And along came Anne of Cleves.

Dowdy Anne of Cleves. It’s always said that Henry saw a portrait of her by the artist Holbein and decided to marry her – convinced she was stunningly gorgeous. Unfortunately, she wasn’t quite so pretty in real life. In fact, Henry described his new Germanic wife-to-be a “Flanders mare”.

They later divorced.

But Anne is more fascinating than people give her credit. She complied with the request for a divorce and bent over backwards to give the king an easy exit out of the marriage. In contrast – Thomas Cromwell, the leading adviser at court who had recommended this union, lost his head.

DISCOVER: How the Nazis were depicted in the movies

And Henry seems to have been rather nice to Anne afterwards. He showered her with castles and a state pension, gave her access to his children and referred to her as his “sister”. When you consider that the next wife – Catherine Howard – would be executed, Anne must have played the situation very well.

And there is the possibility that Anne of Cleves was not as ugly as depicted by Henry’s propaganda. In fact, the real problem might have been his inability to consummate any marriage by this stage in his life.

I explain further in this episode on Henry VIII from Private Lives of the Monarchs on UKTV – Yesterday TV.

Why Henry VIII had no friends

At the end of his life, the bloated and vindictive Henry VIII found himself without any friends. But you can hardly be surprised when he’d executed so many of them!

Even showering admiration and homage on this volatile monarch was no guarantee that your head would remain attached to your shoulders. Let’s look at friends that Henry VIII had judicially murdered:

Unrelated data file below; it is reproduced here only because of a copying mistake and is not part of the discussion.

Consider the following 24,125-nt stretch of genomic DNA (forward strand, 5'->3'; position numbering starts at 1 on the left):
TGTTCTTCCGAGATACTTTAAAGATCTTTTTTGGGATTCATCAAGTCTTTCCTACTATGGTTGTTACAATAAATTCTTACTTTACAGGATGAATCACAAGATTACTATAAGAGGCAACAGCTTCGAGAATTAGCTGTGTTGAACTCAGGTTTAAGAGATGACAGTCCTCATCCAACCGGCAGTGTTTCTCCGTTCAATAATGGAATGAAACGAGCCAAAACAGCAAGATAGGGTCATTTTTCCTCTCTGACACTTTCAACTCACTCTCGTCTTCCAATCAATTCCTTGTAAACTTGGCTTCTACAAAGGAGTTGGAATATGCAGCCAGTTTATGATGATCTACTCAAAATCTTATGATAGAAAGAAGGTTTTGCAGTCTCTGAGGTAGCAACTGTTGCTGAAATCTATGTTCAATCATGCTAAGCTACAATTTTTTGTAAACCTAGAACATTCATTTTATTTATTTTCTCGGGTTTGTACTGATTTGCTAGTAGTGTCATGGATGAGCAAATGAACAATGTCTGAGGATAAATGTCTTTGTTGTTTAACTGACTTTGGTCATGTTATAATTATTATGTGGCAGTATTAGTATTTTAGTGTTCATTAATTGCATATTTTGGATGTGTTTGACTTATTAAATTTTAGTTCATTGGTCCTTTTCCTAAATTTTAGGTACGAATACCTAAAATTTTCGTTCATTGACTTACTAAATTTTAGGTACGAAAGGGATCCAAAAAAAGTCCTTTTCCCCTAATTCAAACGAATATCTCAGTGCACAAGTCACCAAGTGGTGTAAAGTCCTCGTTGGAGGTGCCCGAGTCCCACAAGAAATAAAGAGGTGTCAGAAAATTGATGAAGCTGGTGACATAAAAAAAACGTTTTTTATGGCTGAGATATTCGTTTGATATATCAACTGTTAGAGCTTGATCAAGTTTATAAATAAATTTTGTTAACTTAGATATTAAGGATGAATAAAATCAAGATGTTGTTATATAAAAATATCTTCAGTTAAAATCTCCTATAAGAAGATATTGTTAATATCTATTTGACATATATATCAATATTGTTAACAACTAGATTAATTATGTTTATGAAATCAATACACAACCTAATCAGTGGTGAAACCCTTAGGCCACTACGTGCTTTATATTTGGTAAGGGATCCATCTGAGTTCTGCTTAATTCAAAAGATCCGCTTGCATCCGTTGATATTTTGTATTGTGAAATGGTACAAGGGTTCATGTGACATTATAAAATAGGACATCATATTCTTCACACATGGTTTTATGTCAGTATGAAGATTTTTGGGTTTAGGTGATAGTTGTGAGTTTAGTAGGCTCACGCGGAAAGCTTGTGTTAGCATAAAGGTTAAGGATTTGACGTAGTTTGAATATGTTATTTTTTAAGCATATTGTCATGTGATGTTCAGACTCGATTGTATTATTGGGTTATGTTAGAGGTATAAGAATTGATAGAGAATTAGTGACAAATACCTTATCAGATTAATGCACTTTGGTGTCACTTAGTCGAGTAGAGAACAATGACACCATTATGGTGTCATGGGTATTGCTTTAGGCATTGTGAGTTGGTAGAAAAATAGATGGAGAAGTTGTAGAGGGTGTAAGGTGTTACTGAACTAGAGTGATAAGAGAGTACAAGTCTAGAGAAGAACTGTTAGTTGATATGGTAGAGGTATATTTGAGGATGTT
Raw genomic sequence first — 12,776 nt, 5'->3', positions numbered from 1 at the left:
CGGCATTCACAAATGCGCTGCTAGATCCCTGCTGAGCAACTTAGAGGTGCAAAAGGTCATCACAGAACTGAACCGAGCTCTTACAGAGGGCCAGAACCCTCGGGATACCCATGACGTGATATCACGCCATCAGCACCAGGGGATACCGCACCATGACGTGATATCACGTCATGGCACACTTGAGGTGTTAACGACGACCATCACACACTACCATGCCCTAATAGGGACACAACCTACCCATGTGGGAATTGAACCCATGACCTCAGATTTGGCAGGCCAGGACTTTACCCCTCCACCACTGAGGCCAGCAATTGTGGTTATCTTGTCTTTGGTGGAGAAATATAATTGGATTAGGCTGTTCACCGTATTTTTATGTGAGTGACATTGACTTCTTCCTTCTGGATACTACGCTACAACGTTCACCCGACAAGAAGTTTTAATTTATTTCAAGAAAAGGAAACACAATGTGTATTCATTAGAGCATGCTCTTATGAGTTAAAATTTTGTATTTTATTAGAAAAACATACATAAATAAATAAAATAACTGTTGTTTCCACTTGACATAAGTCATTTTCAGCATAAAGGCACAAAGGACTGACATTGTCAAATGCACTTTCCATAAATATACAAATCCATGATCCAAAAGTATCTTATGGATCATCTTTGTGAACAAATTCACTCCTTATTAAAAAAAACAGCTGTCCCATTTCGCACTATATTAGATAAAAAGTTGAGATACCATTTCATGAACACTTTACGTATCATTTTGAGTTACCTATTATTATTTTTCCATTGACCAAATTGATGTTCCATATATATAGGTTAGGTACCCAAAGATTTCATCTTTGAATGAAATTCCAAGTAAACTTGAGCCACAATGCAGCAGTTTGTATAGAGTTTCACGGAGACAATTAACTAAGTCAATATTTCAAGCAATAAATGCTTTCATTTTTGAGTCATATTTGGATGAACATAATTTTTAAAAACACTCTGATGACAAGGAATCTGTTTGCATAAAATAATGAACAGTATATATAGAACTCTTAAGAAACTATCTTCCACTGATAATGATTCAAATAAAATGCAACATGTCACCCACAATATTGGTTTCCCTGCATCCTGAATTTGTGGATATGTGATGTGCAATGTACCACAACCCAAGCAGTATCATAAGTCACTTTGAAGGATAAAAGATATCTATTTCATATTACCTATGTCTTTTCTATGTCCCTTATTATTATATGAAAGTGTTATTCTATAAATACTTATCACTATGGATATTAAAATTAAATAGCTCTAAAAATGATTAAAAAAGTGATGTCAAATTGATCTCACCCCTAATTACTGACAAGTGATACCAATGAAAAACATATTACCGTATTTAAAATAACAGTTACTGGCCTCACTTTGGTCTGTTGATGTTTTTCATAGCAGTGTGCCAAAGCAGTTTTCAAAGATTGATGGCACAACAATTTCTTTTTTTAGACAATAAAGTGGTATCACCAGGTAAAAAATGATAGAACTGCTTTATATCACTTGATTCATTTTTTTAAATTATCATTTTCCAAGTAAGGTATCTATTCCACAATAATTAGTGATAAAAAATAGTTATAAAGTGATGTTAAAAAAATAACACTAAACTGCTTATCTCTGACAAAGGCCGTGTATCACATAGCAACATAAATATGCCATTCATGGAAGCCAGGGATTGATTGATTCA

HENRY VIII FRIENDS: Cardinal Wolsey

Wolsey was an adviser inherited by the young Henry VIII from his father. He was a top diplomat and by that, I mean his ability to scheme and spin had no equal. Henry had in Wolsey a Chancellor respected all over Europe and elevated to cardinal by Pope Leo X.

The high point for Wolsey was organising the opulent meeting between the King of France and Henry VIII at the Field of the Cloth of Gold in 1520. But in the years that followed, he struggled with the king’s strong desire to have his marriage to Catherine of Aragon annulled by the pope.

She had not borne him a son. And the Tudor dynasty had come to power as a result of a very bloody war between factions of the English aristocracy called the War of the Roses. Henry needed to cement the legitimacy of the dynasty and have a male heir. Catherine was clearly not able to do that.